The film in the program that best balances comedy, sadness, and death might be The Man Who Loved Women, starring Charles Denner as Bertrand Morane, driven mad by the sight and sound of legs in silk stockings, and often the women attached to them. Sounding like Peter Lorre and looking cool in a brown leather jacket, Denner only occasionally evinces happiness over his conquests. His day job can’t fulfill him—he spends it maneuvering remote control planes (echoing Antoine Doinel’s absurd job controlling toy boats in Bed and Board). Flashbacks to Bertrand’s childhood, with his mother ranting how she’d “be better off with a broken leg than with a little idiot like him,” offer explanations for the origins of his borderline-misogyny, while modern-day Bertrand spins his obsession more romantically, claiming to “hate ladykillers.” Like so many Truffaut heroes, he tries to cling to his childlike stubbornness, even as his doctor points out, “You can’t make love all day. That’s why work was invented.” The movie doesn’t condemn his behavior, even with the perfectly inevitable dénouement. Truffaut knew many women himself, after all. But he slips some self-criticism into the mouths of publishers who are discussing Bertrand’s skirt-chasing memoir: “It’s full of contradictions… he’s mixed up, but he knows it.”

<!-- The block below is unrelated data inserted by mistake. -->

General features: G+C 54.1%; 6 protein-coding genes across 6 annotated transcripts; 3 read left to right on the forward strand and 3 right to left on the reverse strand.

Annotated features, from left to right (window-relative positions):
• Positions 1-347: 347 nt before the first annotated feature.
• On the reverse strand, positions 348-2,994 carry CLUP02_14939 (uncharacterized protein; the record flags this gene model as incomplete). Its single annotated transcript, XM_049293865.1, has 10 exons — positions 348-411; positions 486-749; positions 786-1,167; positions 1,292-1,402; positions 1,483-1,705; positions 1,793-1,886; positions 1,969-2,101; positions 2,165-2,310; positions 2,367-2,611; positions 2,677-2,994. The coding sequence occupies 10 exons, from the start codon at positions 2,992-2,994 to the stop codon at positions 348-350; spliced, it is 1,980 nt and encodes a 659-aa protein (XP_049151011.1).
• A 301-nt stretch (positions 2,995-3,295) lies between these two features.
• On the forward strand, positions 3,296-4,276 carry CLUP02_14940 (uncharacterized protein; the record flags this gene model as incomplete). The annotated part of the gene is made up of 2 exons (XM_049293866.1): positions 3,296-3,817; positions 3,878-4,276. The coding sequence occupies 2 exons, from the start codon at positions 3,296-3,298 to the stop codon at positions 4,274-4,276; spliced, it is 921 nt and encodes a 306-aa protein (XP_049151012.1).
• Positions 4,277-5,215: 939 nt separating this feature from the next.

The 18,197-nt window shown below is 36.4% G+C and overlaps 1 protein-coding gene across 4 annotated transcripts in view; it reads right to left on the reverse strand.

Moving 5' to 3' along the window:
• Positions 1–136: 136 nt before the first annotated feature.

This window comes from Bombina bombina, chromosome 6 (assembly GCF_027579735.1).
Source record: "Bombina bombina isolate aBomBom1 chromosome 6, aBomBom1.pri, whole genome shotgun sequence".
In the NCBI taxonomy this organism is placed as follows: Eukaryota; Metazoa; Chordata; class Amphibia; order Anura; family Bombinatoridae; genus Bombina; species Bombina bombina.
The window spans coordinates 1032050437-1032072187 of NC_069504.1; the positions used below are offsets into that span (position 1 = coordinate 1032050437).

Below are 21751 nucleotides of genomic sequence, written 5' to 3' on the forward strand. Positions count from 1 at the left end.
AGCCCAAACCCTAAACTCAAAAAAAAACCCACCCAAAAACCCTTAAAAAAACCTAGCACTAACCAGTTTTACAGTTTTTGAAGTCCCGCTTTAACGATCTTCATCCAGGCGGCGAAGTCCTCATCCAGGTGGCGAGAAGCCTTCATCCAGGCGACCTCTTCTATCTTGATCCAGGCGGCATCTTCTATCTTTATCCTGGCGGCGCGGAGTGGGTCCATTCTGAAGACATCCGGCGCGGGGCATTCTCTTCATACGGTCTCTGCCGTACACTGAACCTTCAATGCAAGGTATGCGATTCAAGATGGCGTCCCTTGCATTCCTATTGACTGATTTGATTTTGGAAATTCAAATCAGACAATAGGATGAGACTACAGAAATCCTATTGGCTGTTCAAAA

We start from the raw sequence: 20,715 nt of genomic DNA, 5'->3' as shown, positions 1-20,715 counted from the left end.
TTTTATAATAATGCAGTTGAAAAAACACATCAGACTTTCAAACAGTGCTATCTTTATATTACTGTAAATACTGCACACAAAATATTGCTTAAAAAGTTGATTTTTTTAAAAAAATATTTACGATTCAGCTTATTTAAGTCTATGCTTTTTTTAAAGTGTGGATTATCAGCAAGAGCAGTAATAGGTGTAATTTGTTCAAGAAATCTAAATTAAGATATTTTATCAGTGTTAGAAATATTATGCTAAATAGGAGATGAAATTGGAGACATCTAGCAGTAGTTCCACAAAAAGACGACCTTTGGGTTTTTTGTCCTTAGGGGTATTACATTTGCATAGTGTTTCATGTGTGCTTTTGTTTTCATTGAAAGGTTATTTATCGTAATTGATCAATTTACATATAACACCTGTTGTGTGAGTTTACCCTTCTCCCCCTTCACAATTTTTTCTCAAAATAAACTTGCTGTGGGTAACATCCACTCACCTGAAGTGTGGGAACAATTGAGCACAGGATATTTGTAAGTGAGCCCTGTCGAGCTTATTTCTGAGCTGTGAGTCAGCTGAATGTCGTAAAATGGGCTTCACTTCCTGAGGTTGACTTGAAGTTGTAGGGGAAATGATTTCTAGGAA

Also included in FIAF’s retro are the farcical and fun A Gorgeous Girl Like Me (with one screening introduced by firecracker star Bernadette Lafont), and Two English Girls, an adaptation of Jules and Jim author Henri-Pierre Roché’s novel about a romantic triangle involving two Bronte-esque sisters. It’s a diverse lineup of films bonded by the personalized vitality and unique interests of their director, who himself so memorably defended the work of “aging” directors like Abel Gance in his early auteur theory essays. The only regret is that Truffaut’s aging ended too soon, only four years after The Last Metro.